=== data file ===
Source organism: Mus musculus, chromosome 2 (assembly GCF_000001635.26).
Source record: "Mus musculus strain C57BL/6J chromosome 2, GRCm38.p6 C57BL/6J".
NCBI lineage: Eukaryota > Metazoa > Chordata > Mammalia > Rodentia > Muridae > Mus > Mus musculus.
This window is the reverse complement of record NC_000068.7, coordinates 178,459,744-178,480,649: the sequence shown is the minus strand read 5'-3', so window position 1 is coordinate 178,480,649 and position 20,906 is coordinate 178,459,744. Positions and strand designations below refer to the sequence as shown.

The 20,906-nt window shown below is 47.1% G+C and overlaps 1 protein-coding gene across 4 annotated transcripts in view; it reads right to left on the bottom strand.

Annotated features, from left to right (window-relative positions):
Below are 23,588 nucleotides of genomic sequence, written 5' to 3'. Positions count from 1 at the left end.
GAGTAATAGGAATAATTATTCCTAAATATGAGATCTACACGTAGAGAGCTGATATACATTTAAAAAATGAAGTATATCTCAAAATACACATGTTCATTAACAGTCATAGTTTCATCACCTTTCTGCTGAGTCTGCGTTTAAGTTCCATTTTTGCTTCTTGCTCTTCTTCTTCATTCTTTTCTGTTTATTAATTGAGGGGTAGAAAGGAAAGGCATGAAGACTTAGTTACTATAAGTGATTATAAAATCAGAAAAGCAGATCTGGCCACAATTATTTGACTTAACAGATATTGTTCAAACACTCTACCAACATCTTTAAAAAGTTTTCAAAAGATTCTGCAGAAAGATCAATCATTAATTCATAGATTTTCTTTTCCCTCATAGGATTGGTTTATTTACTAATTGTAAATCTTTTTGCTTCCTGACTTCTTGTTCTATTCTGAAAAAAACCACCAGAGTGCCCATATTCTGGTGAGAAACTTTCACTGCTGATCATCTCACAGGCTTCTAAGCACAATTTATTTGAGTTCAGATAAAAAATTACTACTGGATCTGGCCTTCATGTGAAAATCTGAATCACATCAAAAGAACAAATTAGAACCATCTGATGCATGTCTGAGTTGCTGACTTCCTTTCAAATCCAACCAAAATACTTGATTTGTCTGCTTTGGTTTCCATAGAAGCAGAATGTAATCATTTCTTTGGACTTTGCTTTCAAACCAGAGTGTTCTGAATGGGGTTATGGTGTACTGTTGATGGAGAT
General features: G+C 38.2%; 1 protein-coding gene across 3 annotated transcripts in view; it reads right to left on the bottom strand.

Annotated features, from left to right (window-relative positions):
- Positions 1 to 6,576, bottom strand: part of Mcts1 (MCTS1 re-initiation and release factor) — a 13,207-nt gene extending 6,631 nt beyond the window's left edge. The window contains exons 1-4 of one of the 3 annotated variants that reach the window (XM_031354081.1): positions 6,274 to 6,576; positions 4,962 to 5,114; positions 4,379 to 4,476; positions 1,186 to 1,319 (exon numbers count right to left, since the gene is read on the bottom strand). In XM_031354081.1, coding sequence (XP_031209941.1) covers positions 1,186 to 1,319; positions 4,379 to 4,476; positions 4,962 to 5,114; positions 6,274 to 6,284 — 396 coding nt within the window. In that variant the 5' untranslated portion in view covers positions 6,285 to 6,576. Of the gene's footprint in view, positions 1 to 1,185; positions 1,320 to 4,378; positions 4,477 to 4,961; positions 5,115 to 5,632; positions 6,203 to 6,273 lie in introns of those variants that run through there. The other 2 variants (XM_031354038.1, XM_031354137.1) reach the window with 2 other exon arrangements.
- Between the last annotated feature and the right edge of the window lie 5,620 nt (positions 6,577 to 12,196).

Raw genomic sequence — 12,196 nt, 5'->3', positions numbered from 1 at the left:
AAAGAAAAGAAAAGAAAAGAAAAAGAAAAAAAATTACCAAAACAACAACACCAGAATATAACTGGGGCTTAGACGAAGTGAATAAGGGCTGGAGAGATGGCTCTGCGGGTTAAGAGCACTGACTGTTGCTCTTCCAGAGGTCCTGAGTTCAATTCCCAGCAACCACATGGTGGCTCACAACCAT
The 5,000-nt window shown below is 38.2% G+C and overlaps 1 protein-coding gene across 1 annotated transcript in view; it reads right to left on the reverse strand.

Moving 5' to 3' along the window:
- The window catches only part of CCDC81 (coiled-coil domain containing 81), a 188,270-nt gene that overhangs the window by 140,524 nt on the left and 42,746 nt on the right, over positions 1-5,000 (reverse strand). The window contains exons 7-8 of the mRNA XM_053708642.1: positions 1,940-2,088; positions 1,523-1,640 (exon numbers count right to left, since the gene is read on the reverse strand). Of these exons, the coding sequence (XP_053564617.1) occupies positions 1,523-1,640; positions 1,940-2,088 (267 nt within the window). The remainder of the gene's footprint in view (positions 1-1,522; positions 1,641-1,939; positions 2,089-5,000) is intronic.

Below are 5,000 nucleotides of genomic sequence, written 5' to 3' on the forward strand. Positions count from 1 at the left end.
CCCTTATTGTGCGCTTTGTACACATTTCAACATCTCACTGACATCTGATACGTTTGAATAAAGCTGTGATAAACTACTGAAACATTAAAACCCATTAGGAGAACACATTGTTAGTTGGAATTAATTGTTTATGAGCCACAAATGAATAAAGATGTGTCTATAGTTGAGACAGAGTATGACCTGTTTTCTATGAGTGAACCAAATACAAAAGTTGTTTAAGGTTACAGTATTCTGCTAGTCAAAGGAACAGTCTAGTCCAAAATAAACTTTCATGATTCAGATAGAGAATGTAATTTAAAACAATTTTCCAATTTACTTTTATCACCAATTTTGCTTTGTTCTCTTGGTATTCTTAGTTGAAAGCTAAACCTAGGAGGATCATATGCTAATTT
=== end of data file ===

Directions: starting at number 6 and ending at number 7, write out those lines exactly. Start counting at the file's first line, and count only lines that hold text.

Annotated features, from left to right (window-relative positions):
Below are 23,588 nucleotides of genomic sequence, written 5' to 3'. Positions count from 1 at the left end.